your pediatrician will not advise you about them. At the 1982
Forum of the American Academy of Pediatrics (AAP), a resolution
was proposed that would have helped insure that parents would be
informed about the risks and benefits of immunizations. The
resolution urged that the "AAP make available in clear, concise
language information which a reasonable parent would want to know
about the benefits and risks of routine immunizations, the risks
of vaccine preventable diseases and the management of common
adverse reactions to immuniza-tions." Apparently the doctors
assembled did not believe that "reasonable parents" were entitled
to this kind of information because they rejected the resolution!
The bitter controversy over immunizations that is now raging
within the medical profession has not escaped the attention of
the media. Increasing numbers of parents are rejecting
immunizations for their children and facing the legal
consequences of doing so. Parents whose children have been
permanently damaged by vaccines are no longer accepting this. as
fate but are filing malpractice suits against the manufacturers
and the doctors who administered the vaccine. Some manufacturers
have actually stopped making vaccines, and the lists of
contraindications to their use are being expanded by the
remaining manufacturers, year by year. Meanwhile, because routine
immunizations that bring patients back for repeated office calls
are the bread and butter of their specialty, pediatricians
continue to defend them to the death.
     The question parents should be asking is: Whose death?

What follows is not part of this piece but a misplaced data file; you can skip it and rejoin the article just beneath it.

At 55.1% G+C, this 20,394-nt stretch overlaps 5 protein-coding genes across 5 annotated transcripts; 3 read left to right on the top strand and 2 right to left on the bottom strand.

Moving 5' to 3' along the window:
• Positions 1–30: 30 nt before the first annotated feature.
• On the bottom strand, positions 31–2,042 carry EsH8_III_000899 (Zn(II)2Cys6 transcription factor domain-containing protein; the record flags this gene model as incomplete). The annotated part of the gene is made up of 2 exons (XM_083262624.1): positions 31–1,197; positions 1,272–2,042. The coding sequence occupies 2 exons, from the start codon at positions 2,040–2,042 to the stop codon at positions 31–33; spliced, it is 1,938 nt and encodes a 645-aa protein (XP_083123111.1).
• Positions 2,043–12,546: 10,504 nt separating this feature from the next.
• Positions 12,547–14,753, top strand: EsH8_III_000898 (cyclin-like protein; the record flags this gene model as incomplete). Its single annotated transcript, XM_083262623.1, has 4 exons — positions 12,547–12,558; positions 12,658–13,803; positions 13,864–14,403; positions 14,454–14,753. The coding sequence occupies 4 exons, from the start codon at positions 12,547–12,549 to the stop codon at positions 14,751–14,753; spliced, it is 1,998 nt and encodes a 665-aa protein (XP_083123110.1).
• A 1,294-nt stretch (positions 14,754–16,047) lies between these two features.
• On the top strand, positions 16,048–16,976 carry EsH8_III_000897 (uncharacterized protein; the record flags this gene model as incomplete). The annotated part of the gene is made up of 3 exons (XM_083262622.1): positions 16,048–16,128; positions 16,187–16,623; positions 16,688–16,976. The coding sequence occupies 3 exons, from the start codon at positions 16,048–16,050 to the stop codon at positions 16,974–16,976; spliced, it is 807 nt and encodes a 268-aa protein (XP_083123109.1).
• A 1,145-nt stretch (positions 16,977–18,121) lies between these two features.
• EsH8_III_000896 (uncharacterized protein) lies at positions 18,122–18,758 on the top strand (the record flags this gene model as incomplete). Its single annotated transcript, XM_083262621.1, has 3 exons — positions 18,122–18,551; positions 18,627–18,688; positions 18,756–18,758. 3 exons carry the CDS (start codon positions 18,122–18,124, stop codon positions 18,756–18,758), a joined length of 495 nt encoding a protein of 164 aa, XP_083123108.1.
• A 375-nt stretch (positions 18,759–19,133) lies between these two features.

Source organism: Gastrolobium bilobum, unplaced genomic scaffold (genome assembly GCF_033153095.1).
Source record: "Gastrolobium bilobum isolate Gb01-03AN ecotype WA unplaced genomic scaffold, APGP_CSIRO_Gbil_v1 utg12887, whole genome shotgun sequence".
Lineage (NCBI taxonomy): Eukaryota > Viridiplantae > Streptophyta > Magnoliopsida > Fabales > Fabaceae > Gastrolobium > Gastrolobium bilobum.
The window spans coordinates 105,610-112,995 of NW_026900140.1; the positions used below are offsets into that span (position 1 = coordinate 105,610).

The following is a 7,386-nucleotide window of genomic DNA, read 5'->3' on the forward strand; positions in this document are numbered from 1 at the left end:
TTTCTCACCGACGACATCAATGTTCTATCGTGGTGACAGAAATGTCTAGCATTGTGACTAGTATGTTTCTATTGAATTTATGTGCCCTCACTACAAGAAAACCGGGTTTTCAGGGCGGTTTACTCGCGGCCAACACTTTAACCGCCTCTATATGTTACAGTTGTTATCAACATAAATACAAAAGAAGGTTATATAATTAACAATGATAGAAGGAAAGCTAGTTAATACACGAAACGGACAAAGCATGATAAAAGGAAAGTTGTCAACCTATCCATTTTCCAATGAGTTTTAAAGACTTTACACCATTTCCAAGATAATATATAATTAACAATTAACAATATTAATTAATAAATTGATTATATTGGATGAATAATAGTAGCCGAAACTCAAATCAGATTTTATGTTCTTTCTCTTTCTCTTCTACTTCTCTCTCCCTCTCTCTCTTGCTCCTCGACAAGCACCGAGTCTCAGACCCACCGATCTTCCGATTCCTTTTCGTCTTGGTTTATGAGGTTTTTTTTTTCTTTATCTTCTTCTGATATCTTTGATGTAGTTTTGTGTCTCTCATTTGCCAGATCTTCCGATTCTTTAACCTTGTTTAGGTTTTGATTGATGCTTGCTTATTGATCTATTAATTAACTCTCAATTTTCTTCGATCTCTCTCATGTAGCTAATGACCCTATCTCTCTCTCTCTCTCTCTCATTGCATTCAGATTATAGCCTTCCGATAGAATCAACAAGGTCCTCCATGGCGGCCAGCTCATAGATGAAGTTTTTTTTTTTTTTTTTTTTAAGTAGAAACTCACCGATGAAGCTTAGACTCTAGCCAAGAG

As a parent, only you can decide whether to reject immunizations
or risk accepting them for your child. Let me urge you, though -
before your child is immunizedto arm yourself with the facts
about the potential risks and benefits and demand that your
pediatrician defend the immunizations that he recommends.
     I will deal more fully with each of the most commonly
administered immunizations in subsequent discussions of the
diseases to which they are applied. If you decide that you don't
want to have your child immunized, but your state laws say you
must, write to me, and I may be able to offer suggestions on how
you can regain your freedom of choice.
     I am not going to try to cover all of the more obscure,
life-threatening diseases in this book. However, in the remaining
pages of this chapter I will describe the most common diseases,
one or more of which may affect your child.


     Mumps is a relatively innocuous viral disease, usually
experienced in childhood, which causes swelling of one or both of
the salivary glands (parotids), located just below and in front
of the ears. Typical symptoms are a temperature of 100-104
degrees, appetite loss, headache, and back pain. The gland
swelling usually begins to diminish after two or three days and
is gone by the sixth or seventh day. However, one gland may
become affected first, and the second as much as 10-12 days
later. The infection of either side confers lifetime immunity.
     Mumps does not require medical treatment. If your child
contracts the disease, encourage him to stay in bed for two or
three days, feed him a soft diet and a lot of fluids, and use ice
packs to reduce the swelling. If his headache is severe,
administer modest quantities of whiskey or acetaminophen. Give 10
drops of whiskey to a small baby and up to one-half teaspoon to a
larger one. The dose can be repeated in one hour and once more in
another hour, if needed.

Most children are immunuzed against mumps along with measles and
rubella in the MMR shot that is administered at about 15 months